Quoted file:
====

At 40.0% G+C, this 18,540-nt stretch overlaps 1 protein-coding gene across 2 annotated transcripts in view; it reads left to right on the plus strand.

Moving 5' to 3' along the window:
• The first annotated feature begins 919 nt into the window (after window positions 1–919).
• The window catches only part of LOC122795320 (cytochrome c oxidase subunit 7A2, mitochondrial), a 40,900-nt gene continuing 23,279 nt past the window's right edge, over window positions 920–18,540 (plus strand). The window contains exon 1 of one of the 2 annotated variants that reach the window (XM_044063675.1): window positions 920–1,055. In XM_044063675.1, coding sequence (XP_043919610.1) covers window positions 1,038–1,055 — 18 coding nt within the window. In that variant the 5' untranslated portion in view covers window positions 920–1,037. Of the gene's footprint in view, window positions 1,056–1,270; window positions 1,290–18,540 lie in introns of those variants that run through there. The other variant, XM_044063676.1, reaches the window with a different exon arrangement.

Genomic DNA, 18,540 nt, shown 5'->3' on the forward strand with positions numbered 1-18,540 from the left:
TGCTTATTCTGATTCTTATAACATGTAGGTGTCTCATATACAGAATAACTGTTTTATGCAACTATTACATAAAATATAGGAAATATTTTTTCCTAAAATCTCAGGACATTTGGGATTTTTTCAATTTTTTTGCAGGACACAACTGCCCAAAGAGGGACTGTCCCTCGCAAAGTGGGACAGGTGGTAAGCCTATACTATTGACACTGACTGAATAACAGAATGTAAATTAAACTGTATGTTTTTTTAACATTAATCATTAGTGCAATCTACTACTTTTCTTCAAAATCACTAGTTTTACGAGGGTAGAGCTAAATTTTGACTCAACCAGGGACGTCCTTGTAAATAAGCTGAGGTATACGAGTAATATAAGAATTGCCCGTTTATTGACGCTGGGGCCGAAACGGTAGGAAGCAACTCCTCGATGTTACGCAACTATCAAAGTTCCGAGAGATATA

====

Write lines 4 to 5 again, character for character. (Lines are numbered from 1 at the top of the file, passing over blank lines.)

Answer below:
• The window catches only part of LOC122795320 (cytochrome c oxidase subunit 7A2, mitochondrial), a 40,900-nt gene continuing 23,279 nt past the window's right edge, over window positions 920–18,540 (plus strand). The window contains exon 1 of one of the 2 annotated variants that reach the window (XM_044063675.1): window positions 920–1,055. In XM_044063675.1, coding sequence (XP_043919610.1) covers window positions 1,038–1,055 — 18 coding nt within the window. In that variant the 5' untranslated portion in view covers window positions 920–1,037. Of the gene's footprint in view, window positions 1,056–1,270; window positions 1,290–18,540 lie in introns of those variants that run through there. The other variant, XM_044063676.1, reaches the window with a different exon arrangement.

Genomic DNA, 18,540 nt, shown 5'->3' on the forward strand with positions numbered 1-18,540 from the left: